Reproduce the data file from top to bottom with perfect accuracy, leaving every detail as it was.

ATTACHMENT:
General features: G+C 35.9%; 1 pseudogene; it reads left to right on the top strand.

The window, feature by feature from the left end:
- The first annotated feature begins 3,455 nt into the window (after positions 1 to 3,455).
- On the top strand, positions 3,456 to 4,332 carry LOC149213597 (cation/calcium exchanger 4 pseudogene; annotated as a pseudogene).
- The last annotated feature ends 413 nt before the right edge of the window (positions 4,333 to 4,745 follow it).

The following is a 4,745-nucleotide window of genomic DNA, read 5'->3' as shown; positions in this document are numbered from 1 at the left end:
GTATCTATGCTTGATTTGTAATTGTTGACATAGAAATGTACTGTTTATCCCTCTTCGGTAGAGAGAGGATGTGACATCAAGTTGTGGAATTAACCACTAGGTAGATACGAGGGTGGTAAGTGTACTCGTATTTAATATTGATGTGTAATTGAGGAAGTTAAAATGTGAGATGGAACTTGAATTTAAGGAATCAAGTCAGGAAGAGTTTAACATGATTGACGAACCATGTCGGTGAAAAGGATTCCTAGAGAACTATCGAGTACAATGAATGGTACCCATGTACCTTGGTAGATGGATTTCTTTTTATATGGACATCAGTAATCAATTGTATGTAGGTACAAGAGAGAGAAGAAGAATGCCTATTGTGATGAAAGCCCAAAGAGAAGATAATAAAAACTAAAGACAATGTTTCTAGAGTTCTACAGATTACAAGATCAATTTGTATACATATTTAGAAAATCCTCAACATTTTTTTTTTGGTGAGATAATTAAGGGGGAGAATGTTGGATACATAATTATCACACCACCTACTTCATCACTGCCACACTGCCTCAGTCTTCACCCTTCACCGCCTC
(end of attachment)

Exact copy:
General features: G+C 35.9%; 1 pseudogene; it reads left to right on the top strand.

The window, feature by feature from the left end:
- The first annotated feature begins 3,455 nt into the window (after positions 1 to 3,455).
- On the top strand, positions 3,456 to 4,332 carry LOC149213597 (cation/calcium exchanger 4 pseudogene; annotated as a pseudogene).
- The last annotated feature ends 413 nt before the right edge of the window (positions 4,333 to 4,745 follow it).

The following is a 4,745-nucleotide window of genomic DNA, read 5'->3' as shown; positions in this document are numbered from 1 at the left end:
GTATCTATGCTTGATTTGTAATTGTTGACATAGAAATGTACTGTTTATCCCTCTTCGGTAGAGAGAGGATGTGACATCAAGTTGTGGAATTAACCACTAGGTAGATACGAGGGTGGTAAGTGTACTCGTATTTAATATTGATGTGTAATTGAGGAAGTTAAAATGTGAGATGGAACTTGAATTTAAGGAATCAAGTCAGGAAGAGTTTAACATGATTGACGAACCATGTCGGTGAAAAGGATTCCTAGAGAACTATCGAGTACAATGAATGGTACCCATGTACCTTGGTAGATGGATTTCTTTTTATATGGACATCAGTAATCAATTGTATGTAGGTACAAGAGAGAGAAGAAGAATGCCTATTGTGATGAAAGCCCAAAGAGAAGATAATAAAAACTAAAGACAATGTTTCTAGAGTTCTACAGATTACAAGATCAATTTGTATACATATTTAGAAAATCCTCAACATTTTTTTTTTGGTGAGATAATTAAGGGGGAGAATGTTGGATACATAATTATCACACCACCTACTTCATCACTGCCACACTGCCTCAGTCTTCACCCTTCACCGCCTC